TBWA\Spain has presented the results of research that reveals great opportunities to connect with young people, helping them to channel their desire to engage with social causes.
This internationally study has been carried out by TBWA\Spain on behalf of Atresmedia, a leading company in the media sector in terms of promoting and developing corporate responsibility policies.
Examining the views of young people aged between 19 and 29, the research supports the CSR activities of the companies, brands and NGOs and shows that social causes are an important asset when connecting with this generation.
Jesus Fuertes, Strategic Director at TBWA\Spain, said: "This study helps us to understand how a committed generation encourages, guides and feeds the CSR strategies of the companies. The more the brands understand this opportunity, the more they will be able to build relationships with this generation. "
Moral obligation to add value
Two out of every three young people think that companies have a moral obligation to help deal with social problems.
An even greater percentage of young people (68.5%) believe that companies should use their knowledge to help society to resolve its problems.
The difference between this generation and the previous one is that not only do they point the finger at companies that behave badly, they also demand that companies play an active role as part of the solution, which TBWA\Spain has called CorporActivism.
They're talking about you
This generation, characterised by the use of social networks, has redefined activism by combining support for social causes, the use of social networking and entertainment.
83% of young adults would talk to their friends and share content on their social networks about a company that supports a cause they care about.
Social causes generate preference, and preference generates business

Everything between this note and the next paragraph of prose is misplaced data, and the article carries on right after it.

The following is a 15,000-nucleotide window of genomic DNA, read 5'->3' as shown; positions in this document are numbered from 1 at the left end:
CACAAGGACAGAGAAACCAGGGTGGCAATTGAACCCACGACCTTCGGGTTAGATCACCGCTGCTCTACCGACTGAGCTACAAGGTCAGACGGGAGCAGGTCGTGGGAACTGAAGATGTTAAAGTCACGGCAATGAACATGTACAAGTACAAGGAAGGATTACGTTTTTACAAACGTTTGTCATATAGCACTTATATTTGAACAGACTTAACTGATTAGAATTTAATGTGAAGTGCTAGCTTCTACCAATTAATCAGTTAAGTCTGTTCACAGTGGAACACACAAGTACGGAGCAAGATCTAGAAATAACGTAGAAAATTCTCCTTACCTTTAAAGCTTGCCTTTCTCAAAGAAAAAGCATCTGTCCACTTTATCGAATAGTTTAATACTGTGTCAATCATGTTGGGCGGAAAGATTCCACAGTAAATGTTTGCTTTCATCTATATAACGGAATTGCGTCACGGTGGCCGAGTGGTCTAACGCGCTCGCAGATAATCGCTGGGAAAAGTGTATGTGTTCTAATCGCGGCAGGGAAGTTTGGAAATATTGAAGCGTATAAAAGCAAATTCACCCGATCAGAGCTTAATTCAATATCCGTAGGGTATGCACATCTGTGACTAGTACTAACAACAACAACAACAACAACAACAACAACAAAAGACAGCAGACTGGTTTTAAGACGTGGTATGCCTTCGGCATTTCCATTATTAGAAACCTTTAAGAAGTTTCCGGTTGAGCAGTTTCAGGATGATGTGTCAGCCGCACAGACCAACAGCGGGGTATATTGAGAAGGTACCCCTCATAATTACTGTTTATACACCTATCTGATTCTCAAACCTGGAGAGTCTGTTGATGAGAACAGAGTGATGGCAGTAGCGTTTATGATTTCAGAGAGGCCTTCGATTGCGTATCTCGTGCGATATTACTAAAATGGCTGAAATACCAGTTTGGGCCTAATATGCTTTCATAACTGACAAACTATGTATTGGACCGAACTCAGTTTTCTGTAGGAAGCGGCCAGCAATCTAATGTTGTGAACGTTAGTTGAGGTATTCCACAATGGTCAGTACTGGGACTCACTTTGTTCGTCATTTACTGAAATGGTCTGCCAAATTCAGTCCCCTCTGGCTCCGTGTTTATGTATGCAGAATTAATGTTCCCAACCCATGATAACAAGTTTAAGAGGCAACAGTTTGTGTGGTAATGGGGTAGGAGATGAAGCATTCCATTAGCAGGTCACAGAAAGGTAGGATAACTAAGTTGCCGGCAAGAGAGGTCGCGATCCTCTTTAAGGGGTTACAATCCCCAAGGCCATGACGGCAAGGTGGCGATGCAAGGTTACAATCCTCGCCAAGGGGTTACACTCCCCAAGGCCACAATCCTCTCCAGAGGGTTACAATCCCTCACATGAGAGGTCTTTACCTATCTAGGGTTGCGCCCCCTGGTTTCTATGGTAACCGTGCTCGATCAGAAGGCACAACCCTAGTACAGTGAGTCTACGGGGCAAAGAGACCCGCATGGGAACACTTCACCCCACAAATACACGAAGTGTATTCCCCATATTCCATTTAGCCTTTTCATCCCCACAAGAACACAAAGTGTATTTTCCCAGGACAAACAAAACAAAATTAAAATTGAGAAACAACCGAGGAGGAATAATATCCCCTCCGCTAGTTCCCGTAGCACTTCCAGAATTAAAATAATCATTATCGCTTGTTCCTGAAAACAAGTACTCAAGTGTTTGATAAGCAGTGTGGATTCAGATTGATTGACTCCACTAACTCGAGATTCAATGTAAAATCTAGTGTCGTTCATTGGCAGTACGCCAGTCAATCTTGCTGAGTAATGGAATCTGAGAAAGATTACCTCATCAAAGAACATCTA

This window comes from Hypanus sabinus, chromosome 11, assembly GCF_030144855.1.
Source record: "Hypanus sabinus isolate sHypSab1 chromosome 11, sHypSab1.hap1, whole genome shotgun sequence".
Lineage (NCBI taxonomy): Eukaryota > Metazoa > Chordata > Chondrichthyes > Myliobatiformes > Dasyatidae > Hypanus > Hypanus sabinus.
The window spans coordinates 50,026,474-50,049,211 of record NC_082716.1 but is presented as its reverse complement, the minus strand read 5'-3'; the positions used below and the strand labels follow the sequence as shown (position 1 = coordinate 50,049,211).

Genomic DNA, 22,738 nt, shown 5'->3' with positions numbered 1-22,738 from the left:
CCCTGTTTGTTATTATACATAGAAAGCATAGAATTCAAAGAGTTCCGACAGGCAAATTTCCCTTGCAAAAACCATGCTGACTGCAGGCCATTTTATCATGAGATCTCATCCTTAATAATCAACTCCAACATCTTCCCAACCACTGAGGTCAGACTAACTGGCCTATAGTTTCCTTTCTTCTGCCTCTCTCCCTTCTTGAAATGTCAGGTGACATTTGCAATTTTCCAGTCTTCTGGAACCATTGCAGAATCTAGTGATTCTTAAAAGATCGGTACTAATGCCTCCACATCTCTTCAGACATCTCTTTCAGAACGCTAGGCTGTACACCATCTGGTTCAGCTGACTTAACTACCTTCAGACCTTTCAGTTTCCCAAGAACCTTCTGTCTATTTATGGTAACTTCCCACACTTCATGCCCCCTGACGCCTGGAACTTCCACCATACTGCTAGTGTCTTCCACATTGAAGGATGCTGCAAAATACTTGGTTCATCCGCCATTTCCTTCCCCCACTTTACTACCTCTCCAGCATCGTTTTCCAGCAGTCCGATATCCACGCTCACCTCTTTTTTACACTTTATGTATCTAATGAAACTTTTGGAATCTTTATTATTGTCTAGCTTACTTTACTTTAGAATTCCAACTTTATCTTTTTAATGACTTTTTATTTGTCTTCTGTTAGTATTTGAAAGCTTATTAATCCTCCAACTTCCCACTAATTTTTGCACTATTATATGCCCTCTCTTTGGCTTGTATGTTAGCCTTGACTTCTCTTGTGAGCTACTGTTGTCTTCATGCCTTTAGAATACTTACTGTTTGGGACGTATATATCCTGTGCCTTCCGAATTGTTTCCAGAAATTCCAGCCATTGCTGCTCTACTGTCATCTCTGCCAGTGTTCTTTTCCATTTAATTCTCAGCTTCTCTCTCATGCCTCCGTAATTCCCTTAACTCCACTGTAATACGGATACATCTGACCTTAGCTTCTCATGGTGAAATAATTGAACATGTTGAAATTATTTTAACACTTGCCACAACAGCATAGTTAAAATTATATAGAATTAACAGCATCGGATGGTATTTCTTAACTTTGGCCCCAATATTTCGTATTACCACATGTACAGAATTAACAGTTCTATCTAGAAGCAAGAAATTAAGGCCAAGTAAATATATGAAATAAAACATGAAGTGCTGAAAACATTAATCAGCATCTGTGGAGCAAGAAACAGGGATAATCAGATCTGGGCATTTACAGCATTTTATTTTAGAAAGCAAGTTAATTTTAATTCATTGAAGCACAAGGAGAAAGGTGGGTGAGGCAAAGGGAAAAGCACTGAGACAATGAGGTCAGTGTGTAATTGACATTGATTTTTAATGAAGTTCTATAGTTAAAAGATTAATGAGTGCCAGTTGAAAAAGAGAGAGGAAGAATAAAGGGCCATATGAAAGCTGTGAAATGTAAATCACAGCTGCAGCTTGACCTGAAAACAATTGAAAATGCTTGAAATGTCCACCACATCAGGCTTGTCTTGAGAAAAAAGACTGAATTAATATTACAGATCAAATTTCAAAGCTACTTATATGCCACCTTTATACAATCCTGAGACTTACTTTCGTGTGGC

73% of young adults prefer to buy products from a company they perceive as socially engaged. It is a strong competitive differentiator.
"This generation is unlike any other and sets the tone for those that follow," says Jesus Fuertes. The Strategic Director of TBWA Spain argues that "we need to understand their motivations, which are much more engaged than any generation we've seen before."
"We must understand that they have grown up in a world characterised by an unsettled global environment and by the importance of social networks and that enhances the importance of social causes as a way to define yourself to others," says Fuertes.
TBWA\Spain highlights five lessons emanating from the study to help organisations implement the CorporActivism strategy.
1 - Add social inclusion issues to the company’s agenda, supporting either social causes outside the company or its own internal behaviour.
2 - Create content worth reporting in the media and sharing via social networks. Content that stimulates their behaviour and is easy to share with their friends.
3 - Connect with their closest concerns, finding local opportunities, especially if you are a big company, with which they can identify and interact.
4 - Convert involvement in a socially responsible cause into something more entertaining and that they can share in their social network.
5 - Help young people to realise that their support is making a difference, reporting on the achievements you are making thanks to them and creating elements that make their level of involvement tangible.
These principles have for a long time been part of Atresmedia's work and its way of understanding social and corporate responsibility, where brands can have a role and a responsibility that is compatible with the creation of content that actively involves the audience.